The same anti establishment roar of anger that is taking Britain out of the EU has now landed us with President Trump.

The comparisons between the two seismic events are uncanny. Donald Trump in particular, and Nigel Farage to a lesser extent, broke the conventional rules and became “the bloke at the bar” to get past the elite and appeal to the “left behind”. The same tactics of flirting with racism and wild exaggeration were used by both men. Millions of Turks were due to settle in Britain according to Farage. Turkey is not even close to EU membership. Trump is pledged to deport two million illegal criminal immigrants. There are 178,000.

UKIP has indulged in endless infighting, Trump made lewd remarks about women. None of it mattered. Indeed the unseemly behaviour seems to add to the “authenticity” of Trump and Farage. The establishment right in the UK and America have been unable to handle the disruption. David Cameron was forced to concede a referendum which destroyed his career. Donald Trump, not a real Republican at all, managed to see off 15 rivals in the primaries.

And one more similarity, the polls. This is now the third time in 18 months they have got it wrong. Last year we were heading for a hung parliament, last June we were voting to Remain, last weekend Hillary Clinton was going to win the White House. The polls didn’t pick up shy Tories and enough pro Leavers. With Trump you had the classic candidate where people would hide their intention to vote for such a man.


Hillary Clinton is the latest victim of the collapse of the centre left in European and American politics. They have no answer to the problems of the world where a refugee crisis is fuelled by terrorism and globalisation has left millions behind. Extremists want to polarise us and they are succeeding in a frightening way. Watch out for the German and French elections next year.

Clinton would have made a good President but had accumulated too much political baggage over three decades in the public eye. She never fully won over the Bernie Sanders radicals. She was sabotaged by the FBI over her emails and she couldn’t defy history. Only once since the Second World War has the White House been won by the same party three times on the run.


Trump has made a large number of dangerous promises. Will he actually build that wall on the Mexican border? It will be compared to the Berlin Wall and America will be shamed. Will be try and ban all Moslems? That will delight ISIS and violate the constitution. Will he repudiate the NATO pledge that an attack on one is an attack on all? Conscription is back in Lithuania. And will he tear up all those foreign trade treaties?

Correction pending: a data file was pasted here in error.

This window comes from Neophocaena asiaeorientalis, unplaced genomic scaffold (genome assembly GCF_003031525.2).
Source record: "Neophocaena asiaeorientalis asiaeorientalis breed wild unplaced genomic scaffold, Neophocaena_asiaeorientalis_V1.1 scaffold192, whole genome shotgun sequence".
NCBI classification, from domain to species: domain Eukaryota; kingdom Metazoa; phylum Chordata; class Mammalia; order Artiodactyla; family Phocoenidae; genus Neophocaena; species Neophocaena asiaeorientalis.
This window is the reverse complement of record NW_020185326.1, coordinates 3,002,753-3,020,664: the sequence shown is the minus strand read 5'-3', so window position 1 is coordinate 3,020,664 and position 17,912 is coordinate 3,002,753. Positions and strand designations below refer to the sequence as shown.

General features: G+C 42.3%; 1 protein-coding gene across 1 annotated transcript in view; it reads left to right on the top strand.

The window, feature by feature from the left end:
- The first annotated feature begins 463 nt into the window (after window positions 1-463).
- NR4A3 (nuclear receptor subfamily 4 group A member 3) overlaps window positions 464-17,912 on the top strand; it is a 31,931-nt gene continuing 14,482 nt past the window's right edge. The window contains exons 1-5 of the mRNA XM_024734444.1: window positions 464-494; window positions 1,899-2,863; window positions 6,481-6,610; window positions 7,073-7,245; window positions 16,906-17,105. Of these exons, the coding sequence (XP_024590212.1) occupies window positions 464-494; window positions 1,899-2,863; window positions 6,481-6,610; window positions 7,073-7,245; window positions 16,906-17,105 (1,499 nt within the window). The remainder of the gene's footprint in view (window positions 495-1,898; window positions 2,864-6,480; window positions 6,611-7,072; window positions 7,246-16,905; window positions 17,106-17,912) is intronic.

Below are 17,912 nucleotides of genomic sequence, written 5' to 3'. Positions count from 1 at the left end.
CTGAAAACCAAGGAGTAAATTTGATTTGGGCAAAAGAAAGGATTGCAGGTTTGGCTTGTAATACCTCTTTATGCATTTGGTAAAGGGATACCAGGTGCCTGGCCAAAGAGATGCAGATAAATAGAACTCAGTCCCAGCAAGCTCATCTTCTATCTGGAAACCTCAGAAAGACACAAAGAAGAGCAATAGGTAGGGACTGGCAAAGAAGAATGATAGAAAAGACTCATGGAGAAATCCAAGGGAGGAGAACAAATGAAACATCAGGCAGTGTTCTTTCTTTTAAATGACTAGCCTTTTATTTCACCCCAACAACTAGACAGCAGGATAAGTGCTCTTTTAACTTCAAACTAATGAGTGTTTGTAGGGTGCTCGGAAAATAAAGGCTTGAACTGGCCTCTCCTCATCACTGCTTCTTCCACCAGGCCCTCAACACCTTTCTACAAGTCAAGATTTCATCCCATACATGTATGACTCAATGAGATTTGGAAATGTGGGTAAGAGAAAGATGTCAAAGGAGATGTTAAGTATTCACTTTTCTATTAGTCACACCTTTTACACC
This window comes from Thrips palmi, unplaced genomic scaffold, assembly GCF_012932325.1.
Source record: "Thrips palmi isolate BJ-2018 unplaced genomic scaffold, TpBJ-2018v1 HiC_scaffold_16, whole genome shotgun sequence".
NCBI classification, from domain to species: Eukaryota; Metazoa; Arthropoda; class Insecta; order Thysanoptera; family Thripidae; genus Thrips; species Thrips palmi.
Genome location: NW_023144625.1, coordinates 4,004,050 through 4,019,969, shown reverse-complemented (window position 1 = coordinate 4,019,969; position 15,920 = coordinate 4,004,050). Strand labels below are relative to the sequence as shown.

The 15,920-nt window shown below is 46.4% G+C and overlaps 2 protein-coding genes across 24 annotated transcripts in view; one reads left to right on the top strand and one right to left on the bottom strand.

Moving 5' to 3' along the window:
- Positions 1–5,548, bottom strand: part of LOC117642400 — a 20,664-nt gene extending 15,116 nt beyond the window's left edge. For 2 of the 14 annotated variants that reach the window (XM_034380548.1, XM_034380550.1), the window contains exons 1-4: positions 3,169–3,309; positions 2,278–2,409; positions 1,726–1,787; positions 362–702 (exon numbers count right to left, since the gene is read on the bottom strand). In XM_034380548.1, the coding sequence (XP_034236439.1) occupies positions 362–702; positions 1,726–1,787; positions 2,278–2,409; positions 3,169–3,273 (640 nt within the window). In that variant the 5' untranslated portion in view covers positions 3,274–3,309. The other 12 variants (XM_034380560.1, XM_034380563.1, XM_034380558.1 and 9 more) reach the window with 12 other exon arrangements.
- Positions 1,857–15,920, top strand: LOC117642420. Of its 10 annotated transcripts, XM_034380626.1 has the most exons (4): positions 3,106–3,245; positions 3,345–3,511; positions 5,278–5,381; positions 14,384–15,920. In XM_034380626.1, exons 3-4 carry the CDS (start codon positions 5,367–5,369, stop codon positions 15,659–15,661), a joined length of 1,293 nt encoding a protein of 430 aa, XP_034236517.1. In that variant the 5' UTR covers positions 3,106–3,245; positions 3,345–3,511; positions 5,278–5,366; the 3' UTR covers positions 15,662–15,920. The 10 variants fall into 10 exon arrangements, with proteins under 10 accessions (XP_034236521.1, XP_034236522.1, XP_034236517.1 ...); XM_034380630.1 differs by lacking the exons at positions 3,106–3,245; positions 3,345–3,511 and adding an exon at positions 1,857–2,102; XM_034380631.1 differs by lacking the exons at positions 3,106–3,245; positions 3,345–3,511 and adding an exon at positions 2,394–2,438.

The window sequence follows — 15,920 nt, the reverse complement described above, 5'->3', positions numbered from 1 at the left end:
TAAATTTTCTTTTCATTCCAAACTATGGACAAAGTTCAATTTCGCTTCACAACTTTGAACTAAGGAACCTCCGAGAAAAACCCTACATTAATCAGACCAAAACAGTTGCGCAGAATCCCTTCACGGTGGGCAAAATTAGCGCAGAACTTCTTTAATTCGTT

You can see where we’re going. In the UK and the US we’re pulling up the drawbridges, turning in on ourselves, allowing racists to feel a sense of legitimacy.

One final thought, The Donald will have the nuclear weapons codes. Dark times indeed.

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I have always believed throughout my journalistic career that the vast majority of MPs and councillors go into public life to do good. Jo Cox was indeed one of them. My sympathy to her lovely family and the many Labour MPs who were close friends and are bitterly grieving at this time.


We are on the brink of voting to leave the European Union. Sunday’s polls show a stemming of the Remain advance, but it remains likely we will vote to leave.

The immigration issue is overwhelming the very strong economic arguments to stay in. So what needs to be done to avoid this disastrous result? Increasingly lurid threats about emergency austerity budgets probably won’t do it. An appeal to solid Labour voters in the North of England will help. They hold the key to next Thursday’s vote. So let’s put the Remain case to Labour voters who feel their jobs and neighbourhoods are threatened by “uncontrolled” immigration from the EU.

It is not actually uncontrolled. We do deport EU migrants who break our laws. The Prime Minister has negotiated that they won’t get unemployment benefit. If they haven’t got a job in six months they will can be asked to leave and it will be a full four years before they can claim full benefits in the future. The “pull” factor of being able to get £10,000 a year benefits on arrival is going. All that said most EU immigrants staff the NHS, pick the fruit, pay their taxes and add to our diverse culture as they have done since the Anglo Saxons enforced free movement on the indigenous Celts.

Another “pull” factor is also diminishing. One of the reasons for the large influx of EU workers has been the disparity between the UK economy which has been doing well and the poor performance of the Euro zone. That is now reversing with the latest figures indicating that the Euro zone is doing better than the UK economy which has been hit by all the uncertainty of the referendum.